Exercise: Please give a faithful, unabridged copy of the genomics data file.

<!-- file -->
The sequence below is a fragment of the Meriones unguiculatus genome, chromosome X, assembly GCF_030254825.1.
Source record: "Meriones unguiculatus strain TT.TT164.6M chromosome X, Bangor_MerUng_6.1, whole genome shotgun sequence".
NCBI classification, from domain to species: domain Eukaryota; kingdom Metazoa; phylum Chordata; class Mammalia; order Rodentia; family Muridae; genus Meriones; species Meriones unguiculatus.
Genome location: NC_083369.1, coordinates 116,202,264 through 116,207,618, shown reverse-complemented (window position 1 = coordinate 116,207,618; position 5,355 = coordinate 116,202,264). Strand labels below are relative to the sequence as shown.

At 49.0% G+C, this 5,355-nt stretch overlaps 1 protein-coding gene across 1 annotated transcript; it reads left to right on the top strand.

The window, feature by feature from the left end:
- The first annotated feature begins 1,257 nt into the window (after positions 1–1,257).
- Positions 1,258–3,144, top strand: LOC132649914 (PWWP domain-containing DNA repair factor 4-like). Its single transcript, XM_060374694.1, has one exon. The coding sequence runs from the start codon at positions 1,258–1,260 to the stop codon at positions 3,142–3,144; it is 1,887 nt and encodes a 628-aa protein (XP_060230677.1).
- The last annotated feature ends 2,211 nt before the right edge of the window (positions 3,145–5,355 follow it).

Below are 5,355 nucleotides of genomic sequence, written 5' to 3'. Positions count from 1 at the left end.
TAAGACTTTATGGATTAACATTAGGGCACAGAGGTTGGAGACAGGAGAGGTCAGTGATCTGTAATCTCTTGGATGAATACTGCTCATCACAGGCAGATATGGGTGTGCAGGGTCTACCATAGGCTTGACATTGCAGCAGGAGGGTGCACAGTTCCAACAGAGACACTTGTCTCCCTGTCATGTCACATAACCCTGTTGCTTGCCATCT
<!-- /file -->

The sequence below is a fragment of the Meriones unguiculatus genome, chromosome X, assembly GCF_030254825.1.
Source record: "Meriones unguiculatus strain TT.TT164.6M chromosome X, Bangor_MerUng_6.1, whole genome shotgun sequence".
NCBI classification, from domain to species: domain Eukaryota; kingdom Metazoa; phylum Chordata; class Mammalia; order Rodentia; family Muridae; genus Meriones; species Meriones unguiculatus.
Genome location: NC_083369.1, coordinates 116,202,264 through 116,207,618, shown reverse-complemented (window position 1 = coordinate 116,207,618; position 5,355 = coordinate 116,202,264). Strand labels below are relative to the sequence as shown.

At 49.0% G+C, this 5,355-nt stretch overlaps 1 protein-coding gene across 1 annotated transcript; it reads left to right on the top strand.

The window, feature by feature from the left end:
- The first annotated feature begins 1,257 nt into the window (after positions 1–1,257).
- Positions 1,258–3,144, top strand: LOC132649914 (PWWP domain-containing DNA repair factor 4-like). Its single transcript, XM_060374694.1, has one exon. The coding sequence runs from the start codon at positions 1,258–1,260 to the stop codon at positions 3,142–3,144; it is 1,887 nt and encodes a 628-aa protein (XP_060230677.1).
- The last annotated feature ends 2,211 nt before the right edge of the window (positions 3,145–5,355 follow it).

Below are 5,355 nucleotides of genomic sequence, written 5' to 3'. Positions count from 1 at the left end.
TAAGACTTTATGGATTAACATTAGGGCACAGAGGTTGGAGACAGGAGAGGTCAGTGATCTGTAATCTCTTGGATGAATACTGCTCATCACAGGCAGATATGGGTGTGCAGGGTCTACCATAGGCTTGACATTGCAGCAGGAGGGTGCACAGTTCCAACAGAGACACTTGTCTCCCTGTCATGTCACATAACCCTGTTGCTTGCCATCT